Nearly 3,000 patients died in the past three years because of adverse reactions to drugs they thought would make them better, according to new figures.
The patients suffered allergic reactions to, or serious side-effects from, medicines which proved fatal, official figures revealed.
More than 13,000 others needed long-term hospital treatment for the effects of their reaction, but survived.
Liberal Democrats health spokesman Norman Lamb, who obtained the statistics through Parliament called for a ‘full investigation’ of the problem.
He said the numbers killed or injured by allergic reactions to drugs were growing.
‘This is a dangerously escalating problem, which is putting lives at risk and placing a big cost burden on the NHS. This situation will only get worse as the number of older people receiving a lot of medication increases in coming years.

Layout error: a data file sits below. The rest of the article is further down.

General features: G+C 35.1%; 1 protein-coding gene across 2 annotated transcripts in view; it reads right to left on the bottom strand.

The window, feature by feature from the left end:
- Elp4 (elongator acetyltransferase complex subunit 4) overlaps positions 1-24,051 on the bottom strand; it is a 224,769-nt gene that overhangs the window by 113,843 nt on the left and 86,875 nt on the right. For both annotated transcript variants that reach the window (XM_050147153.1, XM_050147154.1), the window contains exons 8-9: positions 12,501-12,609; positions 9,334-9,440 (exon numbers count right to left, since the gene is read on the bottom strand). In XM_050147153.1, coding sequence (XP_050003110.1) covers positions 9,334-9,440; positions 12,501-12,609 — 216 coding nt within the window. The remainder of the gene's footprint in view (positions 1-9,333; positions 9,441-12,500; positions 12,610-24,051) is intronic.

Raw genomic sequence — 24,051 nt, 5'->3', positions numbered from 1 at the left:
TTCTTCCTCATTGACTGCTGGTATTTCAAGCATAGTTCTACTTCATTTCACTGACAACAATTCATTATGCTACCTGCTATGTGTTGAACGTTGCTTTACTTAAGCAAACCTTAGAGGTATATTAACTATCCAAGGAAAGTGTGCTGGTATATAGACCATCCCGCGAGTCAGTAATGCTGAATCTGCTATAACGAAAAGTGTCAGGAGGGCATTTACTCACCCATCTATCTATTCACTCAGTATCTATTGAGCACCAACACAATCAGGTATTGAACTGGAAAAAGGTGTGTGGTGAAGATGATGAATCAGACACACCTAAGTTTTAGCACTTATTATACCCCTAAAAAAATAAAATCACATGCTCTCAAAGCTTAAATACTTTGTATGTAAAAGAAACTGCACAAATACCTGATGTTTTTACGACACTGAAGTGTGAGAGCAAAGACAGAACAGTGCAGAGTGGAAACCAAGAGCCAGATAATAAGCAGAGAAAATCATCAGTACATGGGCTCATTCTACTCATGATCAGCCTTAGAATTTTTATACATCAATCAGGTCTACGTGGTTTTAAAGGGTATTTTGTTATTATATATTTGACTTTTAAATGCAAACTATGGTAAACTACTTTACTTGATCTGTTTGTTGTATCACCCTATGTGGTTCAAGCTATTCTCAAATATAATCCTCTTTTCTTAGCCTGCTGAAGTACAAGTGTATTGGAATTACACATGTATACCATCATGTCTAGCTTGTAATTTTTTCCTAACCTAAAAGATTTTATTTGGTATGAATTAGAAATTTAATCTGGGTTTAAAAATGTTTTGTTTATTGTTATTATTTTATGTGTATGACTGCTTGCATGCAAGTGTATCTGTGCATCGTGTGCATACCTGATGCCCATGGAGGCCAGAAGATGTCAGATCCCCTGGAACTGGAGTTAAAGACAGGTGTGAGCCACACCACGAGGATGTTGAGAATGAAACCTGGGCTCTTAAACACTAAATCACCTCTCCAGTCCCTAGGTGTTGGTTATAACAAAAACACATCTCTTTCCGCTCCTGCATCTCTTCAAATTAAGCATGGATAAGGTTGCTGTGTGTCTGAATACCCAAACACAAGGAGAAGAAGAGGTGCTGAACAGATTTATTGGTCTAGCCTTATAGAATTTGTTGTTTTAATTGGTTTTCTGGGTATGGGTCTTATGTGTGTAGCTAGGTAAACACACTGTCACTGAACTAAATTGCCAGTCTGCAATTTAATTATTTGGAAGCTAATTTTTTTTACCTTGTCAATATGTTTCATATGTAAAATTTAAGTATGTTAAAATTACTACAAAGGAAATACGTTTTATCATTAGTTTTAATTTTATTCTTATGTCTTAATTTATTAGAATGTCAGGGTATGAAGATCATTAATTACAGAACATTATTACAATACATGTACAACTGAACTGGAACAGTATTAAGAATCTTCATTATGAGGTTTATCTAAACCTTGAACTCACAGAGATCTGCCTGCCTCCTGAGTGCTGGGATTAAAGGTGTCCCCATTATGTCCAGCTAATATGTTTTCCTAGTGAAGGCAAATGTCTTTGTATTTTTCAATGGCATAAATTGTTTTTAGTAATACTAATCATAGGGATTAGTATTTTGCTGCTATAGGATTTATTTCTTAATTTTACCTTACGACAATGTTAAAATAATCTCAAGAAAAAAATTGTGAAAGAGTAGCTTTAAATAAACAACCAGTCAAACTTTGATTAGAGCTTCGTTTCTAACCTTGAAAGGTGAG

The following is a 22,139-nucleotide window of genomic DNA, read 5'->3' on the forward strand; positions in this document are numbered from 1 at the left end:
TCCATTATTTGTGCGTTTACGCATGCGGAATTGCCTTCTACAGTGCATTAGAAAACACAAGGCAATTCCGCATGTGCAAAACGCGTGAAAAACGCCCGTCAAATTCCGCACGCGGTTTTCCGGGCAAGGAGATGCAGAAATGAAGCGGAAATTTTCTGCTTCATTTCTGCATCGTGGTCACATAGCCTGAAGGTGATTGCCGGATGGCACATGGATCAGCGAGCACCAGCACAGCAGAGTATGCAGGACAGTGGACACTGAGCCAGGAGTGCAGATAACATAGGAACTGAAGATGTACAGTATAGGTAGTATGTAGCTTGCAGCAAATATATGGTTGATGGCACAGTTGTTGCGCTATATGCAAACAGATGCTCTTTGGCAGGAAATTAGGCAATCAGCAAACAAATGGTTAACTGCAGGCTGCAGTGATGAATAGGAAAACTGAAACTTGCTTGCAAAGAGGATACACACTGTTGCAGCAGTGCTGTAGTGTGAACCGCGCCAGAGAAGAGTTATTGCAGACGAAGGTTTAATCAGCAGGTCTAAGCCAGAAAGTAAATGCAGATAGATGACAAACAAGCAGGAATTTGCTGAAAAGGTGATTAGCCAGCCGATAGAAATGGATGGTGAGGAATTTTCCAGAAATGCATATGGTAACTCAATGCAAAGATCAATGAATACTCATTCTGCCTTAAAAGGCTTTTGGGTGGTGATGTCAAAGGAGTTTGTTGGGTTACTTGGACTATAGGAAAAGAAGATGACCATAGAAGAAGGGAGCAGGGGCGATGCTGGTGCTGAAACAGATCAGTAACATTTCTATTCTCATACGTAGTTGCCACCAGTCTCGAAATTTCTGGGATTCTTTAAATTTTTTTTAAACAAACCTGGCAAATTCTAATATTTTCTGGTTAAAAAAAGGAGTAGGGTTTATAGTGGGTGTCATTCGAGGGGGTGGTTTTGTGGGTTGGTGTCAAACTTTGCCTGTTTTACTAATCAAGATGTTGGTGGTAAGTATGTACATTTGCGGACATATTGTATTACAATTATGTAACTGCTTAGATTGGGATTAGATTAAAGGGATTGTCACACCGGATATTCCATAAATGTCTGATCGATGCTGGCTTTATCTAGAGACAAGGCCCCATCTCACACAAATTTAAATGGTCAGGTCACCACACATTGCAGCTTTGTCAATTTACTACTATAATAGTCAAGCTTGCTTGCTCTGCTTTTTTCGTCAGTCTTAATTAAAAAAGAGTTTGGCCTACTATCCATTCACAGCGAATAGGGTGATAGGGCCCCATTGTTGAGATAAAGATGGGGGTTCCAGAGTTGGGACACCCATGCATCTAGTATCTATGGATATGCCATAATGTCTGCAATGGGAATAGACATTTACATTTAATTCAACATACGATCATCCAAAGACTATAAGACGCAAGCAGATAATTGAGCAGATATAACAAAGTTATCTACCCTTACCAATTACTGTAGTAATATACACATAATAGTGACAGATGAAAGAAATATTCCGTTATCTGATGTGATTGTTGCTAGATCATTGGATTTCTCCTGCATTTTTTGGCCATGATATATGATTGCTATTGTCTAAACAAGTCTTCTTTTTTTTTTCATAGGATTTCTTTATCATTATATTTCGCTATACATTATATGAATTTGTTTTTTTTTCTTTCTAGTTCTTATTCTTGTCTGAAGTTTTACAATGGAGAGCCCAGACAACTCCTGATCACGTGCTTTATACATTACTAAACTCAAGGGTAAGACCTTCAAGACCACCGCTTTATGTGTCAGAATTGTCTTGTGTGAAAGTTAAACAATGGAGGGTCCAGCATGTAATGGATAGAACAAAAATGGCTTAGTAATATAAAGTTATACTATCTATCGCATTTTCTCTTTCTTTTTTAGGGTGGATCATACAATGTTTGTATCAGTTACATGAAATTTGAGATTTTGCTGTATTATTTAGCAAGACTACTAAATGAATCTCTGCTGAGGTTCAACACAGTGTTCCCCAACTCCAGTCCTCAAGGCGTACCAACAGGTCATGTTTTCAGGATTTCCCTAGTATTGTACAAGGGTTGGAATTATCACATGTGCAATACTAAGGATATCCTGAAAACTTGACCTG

‘Doctors have a duty not to over-prescribe drugs, in a bid to meet government “treatment targets” on long-term conditions.’
He said he had written to the Health Secretary Alan Johnson, to urge an inquiry.
Last year, 964 patients died because of suspected drug reactions, 203 after long term hospital treatment.
In 2005, more than 1,000 patients died from similar suspected reasons. Some 861 died in 2004.
Adverse drug reactions
The figures for adverse drug reactions (ADRs) describe patients who have an adverse reaction to prescriptions, over-the-counter medicines and those on sale in shops across the entire UK.
Health Minister Dawn Primarolo told the House of Commons earlier this month: ‘…it is important to note that the submission of a suspected ADR report does not necessarily mean that it was caused by the drug.
‘Many factors have to be taken into account in assessing causal relationships including temporal association, the possible contribution of concomitant medication and the underlying disease.’
A Department of Health spokeswoman referred queries to the Medicines and Healthcare products Regulatory Agency (MHRA) which collates the figures.
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